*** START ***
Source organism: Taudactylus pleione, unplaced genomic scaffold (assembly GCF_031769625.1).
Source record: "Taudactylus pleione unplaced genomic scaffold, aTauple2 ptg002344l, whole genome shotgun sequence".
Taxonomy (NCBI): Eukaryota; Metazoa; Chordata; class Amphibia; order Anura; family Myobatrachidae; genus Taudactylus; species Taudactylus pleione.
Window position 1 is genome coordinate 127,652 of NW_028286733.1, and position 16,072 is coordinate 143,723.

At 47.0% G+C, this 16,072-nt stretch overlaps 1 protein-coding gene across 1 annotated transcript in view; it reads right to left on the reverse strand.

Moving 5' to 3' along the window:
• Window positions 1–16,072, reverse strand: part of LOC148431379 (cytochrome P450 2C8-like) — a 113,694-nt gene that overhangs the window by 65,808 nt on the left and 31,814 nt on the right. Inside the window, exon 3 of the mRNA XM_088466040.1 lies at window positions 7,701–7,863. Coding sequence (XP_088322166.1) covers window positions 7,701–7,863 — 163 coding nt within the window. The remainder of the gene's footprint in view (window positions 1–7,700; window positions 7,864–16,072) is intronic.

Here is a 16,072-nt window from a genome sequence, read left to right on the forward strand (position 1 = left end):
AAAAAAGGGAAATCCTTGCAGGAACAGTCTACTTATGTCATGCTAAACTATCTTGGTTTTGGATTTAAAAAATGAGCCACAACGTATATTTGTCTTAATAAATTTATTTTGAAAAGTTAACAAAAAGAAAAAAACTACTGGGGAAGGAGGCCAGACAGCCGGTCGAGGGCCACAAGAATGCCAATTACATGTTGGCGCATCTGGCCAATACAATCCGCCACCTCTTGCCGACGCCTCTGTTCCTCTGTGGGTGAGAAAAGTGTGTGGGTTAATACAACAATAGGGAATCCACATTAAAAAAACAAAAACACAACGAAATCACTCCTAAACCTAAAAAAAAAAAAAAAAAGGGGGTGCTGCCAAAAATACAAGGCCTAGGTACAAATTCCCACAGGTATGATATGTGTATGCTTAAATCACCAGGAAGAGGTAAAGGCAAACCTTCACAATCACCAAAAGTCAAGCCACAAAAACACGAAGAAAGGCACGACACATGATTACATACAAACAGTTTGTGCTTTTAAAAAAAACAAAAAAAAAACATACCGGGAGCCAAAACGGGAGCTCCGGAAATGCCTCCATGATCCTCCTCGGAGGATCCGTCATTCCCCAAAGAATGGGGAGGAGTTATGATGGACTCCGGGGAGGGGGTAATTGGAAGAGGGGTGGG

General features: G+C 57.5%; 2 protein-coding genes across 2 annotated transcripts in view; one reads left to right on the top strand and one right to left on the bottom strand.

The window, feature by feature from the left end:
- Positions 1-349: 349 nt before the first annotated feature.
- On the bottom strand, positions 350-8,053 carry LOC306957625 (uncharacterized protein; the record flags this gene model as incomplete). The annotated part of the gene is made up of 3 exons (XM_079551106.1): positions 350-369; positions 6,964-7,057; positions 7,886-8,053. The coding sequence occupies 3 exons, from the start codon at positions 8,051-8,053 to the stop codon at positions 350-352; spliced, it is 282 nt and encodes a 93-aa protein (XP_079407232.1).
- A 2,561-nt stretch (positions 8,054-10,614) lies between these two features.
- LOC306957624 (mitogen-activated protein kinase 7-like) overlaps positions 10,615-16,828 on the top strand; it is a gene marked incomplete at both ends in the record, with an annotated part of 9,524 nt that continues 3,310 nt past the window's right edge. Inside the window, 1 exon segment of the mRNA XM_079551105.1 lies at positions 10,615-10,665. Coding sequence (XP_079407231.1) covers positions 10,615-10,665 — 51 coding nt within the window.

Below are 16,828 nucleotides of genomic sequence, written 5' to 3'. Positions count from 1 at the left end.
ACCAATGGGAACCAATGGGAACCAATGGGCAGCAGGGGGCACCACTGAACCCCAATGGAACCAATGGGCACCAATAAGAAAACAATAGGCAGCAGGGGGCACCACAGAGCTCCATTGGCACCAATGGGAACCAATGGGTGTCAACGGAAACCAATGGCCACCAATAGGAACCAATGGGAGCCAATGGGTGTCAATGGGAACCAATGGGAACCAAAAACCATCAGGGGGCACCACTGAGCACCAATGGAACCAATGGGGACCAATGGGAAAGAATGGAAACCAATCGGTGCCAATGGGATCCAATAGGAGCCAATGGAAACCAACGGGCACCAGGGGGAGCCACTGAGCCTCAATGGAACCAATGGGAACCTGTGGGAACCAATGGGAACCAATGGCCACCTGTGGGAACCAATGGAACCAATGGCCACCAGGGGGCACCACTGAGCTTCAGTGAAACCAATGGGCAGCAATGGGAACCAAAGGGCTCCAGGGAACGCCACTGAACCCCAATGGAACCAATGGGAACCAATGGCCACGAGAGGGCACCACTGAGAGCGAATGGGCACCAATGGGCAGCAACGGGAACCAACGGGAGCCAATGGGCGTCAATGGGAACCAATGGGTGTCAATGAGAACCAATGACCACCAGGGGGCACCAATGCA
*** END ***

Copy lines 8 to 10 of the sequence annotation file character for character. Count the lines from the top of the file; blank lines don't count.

Here is a 16,072-nt window from a genome sequence, read left to right on the forward strand (position 1 = left end):
AAAAAAGGGAAATCCTTGCAGGAACAGTCTACTTATGTCATGCTAAACTATCTTGGTTTTGGATTTAAAAAATGAGCCACAACGTATATTTGTCTTAATAAATTTATTTTGAAAAGTTAACAAAAAGAAAAAAACTACTGGGGAAGGAGGCCAGACAGCCGGTCGAGGGCCACAAGAATGCCAATTACATGTTGGCGCATCTGGCCAATACAATCCGCCACCTCTTGCCGACGCCTCTGTTCCTCTGTGGGTGAGAAAAGTGTGTGGGTTAATACAACAATAGGGAATCCACATTAAAAAAACAAAAACACAACGAAATCACTCCTAAACCTAAAAAAAAAAAAAAAAAGGGGGTGCTGCCAAAAATACAAGGCCTAGGTACAAATTCCCACAGGTATGATATGTGTATGCTTAAATCACCAGGAAGAGGTAAAGGCAAACCTTCACAATCACCAAAAGTCAAGCCACAAAAACACGAAGAAAGGCACGACACATGATTACATACAAACAGTTTGTGCTTTTAAAAAAAACAAAAAAAAAACATACCGGGAGCCAAAACGGGAGCTCCGGAAATGCCTCCATGATCCTCCTCGGAGGATCCGTCATTCCCCAAAGAATGGGGAGGAGTTATGATGGACTCCGGGGAGGGGGTAATTGGAAGAGGGGTGGG

General features: G+C 57.5%; 2 protein-coding genes across 2 annotated transcripts in view; one reads left to right on the top strand and one right to left on the bottom strand.